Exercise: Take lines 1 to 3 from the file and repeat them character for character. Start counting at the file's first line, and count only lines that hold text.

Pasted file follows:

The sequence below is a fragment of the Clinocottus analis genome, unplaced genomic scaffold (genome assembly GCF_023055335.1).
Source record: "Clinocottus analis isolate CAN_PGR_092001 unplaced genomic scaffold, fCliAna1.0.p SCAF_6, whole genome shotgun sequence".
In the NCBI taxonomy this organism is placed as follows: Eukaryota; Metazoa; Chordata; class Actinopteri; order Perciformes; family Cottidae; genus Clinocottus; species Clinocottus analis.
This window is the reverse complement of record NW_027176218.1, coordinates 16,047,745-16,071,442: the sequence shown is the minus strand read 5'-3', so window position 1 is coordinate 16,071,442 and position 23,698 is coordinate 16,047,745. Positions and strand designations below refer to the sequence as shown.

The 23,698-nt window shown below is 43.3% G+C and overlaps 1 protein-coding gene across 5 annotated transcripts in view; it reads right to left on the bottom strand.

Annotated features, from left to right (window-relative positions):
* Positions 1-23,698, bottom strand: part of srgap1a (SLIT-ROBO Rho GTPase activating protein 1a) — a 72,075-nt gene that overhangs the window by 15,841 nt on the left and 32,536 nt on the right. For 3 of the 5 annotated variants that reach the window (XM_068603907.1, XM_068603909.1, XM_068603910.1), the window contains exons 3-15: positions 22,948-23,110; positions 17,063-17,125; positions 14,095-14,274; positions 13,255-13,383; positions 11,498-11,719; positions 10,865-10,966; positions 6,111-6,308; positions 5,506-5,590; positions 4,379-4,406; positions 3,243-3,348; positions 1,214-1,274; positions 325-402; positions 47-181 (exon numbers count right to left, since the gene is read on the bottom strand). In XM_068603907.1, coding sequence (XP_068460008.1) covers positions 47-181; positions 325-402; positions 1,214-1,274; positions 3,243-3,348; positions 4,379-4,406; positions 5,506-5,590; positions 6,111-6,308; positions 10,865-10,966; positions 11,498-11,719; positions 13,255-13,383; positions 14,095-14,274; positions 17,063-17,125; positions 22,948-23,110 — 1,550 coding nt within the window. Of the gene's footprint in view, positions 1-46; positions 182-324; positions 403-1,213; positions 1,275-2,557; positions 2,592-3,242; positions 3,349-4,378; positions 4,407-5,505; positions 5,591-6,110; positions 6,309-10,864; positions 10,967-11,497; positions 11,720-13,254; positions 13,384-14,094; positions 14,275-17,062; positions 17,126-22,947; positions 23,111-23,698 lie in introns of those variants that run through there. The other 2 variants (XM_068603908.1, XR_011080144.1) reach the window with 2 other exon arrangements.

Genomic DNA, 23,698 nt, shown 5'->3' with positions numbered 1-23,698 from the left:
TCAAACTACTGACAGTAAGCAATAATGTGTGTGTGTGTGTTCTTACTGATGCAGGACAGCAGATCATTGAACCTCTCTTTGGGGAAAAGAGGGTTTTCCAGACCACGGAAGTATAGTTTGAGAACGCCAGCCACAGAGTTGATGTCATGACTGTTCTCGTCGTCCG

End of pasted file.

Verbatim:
The sequence below is a fragment of the Clinocottus analis genome, unplaced genomic scaffold (genome assembly GCF_023055335.1).
Source record: "Clinocottus analis isolate CAN_PGR_092001 unplaced genomic scaffold, fCliAna1.0.p SCAF_6, whole genome shotgun sequence".
In the NCBI taxonomy this organism is placed as follows: Eukaryota; Metazoa; Chordata; class Actinopteri; order Perciformes; family Cottidae; genus Clinocottus; species Clinocottus analis.